A few weeks back, while looking forward to the Final Four of Beer Madness, I bemoaned the sale of Goose Island to Anheuser-Bush (it seems the deal didn't sit too well with the guys at GI either). Word was that the sale was in response to the difficulties many craft breweries share of keeping up with demand, and that the Hall family was tired of trying to keep up. In the comments, brewing professional Rico talked about the sale of GI in terms of the future of craft beer, going as far as to say that the craft industry is at a "crossroads." With demand often greatly outpacing production capability, many breweries have to find creative revenue streams to enable an expansion of production, thus putting tremendous strain on the balance sheets until the predicted revenue starts pumping in. It's an uncomfortable position that many small breweries across the nation find themselves in..
With that in mind, I couldn't help but notice over the past few weeks as two Colorado craft giants pulled back their distribution. First Great Divide, and then Avery announced territorial pull-out plans. Now, I don't expect Avery or GD to sell-out to Coors anytime soon, and no one in Colorado will have any trouble finding a Titan IPA or a White Rascal if they want one, but it is with a mounting sense of dread that I see some of my favorite breweries breaking distribution partnerships and retreating back across the Great Plains. I couldn't help but notice, during my tour two weeks ago, how haphazardly Avery was strewn across an office park. At the time I found it quaint and "Boulder-ish," but now, as I think back on it, it all seems very tenuous.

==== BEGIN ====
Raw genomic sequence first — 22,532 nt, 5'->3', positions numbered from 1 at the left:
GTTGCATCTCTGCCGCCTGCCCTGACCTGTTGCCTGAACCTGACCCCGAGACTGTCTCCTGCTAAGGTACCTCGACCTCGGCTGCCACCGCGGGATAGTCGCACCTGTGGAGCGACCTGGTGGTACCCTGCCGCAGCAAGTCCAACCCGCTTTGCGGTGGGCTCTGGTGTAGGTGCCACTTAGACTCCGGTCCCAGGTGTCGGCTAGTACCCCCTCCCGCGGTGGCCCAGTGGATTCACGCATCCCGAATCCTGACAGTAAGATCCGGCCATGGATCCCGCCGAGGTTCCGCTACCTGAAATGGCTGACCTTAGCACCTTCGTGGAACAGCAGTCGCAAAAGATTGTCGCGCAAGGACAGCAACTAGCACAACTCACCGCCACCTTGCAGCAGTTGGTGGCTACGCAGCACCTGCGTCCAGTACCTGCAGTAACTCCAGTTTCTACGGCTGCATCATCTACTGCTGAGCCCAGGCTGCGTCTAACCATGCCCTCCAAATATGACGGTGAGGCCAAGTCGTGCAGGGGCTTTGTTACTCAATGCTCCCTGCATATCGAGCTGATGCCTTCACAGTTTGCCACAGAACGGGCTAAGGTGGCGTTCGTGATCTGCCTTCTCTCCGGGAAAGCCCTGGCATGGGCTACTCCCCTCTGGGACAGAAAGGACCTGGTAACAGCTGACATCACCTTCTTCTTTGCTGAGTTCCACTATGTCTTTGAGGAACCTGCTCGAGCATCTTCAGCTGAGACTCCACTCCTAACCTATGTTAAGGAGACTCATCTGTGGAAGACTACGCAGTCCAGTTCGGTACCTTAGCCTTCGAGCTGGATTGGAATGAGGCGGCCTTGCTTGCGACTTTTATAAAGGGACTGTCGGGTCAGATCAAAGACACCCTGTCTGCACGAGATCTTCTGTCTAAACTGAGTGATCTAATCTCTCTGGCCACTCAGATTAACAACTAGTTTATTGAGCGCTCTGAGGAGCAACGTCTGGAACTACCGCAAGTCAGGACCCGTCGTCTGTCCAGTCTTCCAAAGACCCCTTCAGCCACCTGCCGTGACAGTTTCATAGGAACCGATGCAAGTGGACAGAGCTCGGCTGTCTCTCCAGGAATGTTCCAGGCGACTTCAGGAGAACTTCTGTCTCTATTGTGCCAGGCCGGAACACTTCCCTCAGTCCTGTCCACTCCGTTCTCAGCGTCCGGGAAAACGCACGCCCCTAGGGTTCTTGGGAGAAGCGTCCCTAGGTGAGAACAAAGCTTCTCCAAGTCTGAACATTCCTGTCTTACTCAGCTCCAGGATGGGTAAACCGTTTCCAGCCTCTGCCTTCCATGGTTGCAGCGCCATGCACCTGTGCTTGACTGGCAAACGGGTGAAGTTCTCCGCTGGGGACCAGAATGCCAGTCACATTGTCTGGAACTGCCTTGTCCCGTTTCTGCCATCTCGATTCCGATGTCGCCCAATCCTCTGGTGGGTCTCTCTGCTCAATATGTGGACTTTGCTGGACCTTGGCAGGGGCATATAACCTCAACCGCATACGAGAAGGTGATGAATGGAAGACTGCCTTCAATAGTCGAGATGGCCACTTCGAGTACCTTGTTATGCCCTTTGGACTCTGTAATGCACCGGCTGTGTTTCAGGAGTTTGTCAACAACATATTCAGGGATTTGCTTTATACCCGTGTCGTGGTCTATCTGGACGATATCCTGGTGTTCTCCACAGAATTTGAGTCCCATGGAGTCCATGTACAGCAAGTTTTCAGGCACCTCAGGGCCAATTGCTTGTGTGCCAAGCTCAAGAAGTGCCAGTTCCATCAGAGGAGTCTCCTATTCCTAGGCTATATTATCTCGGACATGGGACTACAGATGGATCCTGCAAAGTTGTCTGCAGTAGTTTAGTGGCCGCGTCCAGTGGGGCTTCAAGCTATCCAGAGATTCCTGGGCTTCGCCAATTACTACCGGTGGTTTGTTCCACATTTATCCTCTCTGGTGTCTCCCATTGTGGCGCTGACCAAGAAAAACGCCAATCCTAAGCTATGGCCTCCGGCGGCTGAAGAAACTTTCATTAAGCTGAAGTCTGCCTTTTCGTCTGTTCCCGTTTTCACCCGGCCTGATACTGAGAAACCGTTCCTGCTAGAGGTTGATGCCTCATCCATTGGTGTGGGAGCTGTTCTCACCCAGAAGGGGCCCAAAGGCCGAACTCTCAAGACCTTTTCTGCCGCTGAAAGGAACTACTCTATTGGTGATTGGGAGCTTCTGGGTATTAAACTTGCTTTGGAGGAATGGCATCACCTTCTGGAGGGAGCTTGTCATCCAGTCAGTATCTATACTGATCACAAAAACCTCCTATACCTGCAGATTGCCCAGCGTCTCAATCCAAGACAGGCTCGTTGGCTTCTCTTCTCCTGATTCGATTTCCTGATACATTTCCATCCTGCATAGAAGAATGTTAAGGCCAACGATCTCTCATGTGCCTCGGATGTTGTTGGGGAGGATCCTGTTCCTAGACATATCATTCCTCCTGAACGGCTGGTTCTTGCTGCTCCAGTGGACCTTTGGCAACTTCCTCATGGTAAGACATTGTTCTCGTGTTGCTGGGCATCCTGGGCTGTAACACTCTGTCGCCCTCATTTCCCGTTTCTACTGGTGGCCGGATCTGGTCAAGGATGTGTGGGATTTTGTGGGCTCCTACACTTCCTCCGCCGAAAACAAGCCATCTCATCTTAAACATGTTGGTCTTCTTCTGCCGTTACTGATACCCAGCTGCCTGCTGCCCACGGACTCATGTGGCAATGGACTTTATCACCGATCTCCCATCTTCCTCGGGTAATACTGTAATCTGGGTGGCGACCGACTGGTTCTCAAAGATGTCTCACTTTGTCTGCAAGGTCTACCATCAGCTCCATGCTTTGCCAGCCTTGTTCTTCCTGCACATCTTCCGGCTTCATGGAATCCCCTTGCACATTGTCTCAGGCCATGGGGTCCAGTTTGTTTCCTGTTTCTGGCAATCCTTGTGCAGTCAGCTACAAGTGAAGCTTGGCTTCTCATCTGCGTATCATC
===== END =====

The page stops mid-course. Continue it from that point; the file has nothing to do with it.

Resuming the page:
To underscore the point, this is not a case of no one wanting their beers. The truth is exactly the opposite, too many people want their beers, and they just don't have enough to go around. The only way forward for the breweries I love is to expand; allowing more room for more mash tuns, fermentors, and larger bottling lines. And the only way they can handle this is with a large influx of cash, which more than likely means pricey, and inherently risky loans. If some breweries find that they are risk-averse, they might end up going the way of GI. Rico's right, craft brewing is at a crossroads, and a perilous one at that.